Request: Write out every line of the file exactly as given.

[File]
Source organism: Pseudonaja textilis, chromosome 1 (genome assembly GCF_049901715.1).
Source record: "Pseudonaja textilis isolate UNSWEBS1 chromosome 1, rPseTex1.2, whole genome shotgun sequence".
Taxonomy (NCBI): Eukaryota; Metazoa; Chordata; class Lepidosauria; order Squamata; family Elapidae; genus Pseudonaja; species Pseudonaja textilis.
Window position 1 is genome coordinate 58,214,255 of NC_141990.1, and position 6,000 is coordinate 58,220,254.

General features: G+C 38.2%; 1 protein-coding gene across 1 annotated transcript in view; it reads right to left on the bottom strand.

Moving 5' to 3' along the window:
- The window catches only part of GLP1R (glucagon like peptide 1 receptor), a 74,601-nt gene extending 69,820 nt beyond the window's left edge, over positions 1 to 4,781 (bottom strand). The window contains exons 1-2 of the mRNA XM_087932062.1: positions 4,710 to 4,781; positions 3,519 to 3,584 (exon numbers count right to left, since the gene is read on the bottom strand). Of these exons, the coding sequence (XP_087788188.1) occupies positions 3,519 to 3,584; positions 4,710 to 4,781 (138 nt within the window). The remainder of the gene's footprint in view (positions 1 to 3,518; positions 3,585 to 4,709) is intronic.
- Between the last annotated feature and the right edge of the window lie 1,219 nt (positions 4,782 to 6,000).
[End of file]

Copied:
Source organism: Pseudonaja textilis, chromosome 1 (genome assembly GCF_049901715.1).
Source record: "Pseudonaja textilis isolate UNSWEBS1 chromosome 1, rPseTex1.2, whole genome shotgun sequence".
Taxonomy (NCBI): Eukaryota; Metazoa; Chordata; class Lepidosauria; order Squamata; family Elapidae; genus Pseudonaja; species Pseudonaja textilis.
Window position 1 is genome coordinate 58,214,255 of NC_141990.1, and position 6,000 is coordinate 58,220,254.

General features: G+C 38.2%; 1 protein-coding gene across 1 annotated transcript in view; it reads right to left on the bottom strand.

Moving 5' to 3' along the window:
- The window catches only part of GLP1R (glucagon like peptide 1 receptor), a 74,601-nt gene extending 69,820 nt beyond the window's left edge, over positions 1 to 4,781 (bottom strand). The window contains exons 1-2 of the mRNA XM_087932062.1: positions 4,710 to 4,781; positions 3,519 to 3,584 (exon numbers count right to left, since the gene is read on the bottom strand). Of these exons, the coding sequence (XP_087788188.1) occupies positions 3,519 to 3,584; positions 4,710 to 4,781 (138 nt within the window). The remainder of the gene's footprint in view (positions 1 to 3,518; positions 3,585 to 4,709) is intronic.
- Between the last annotated feature and the right edge of the window lie 1,219 nt (positions 4,782 to 6,000).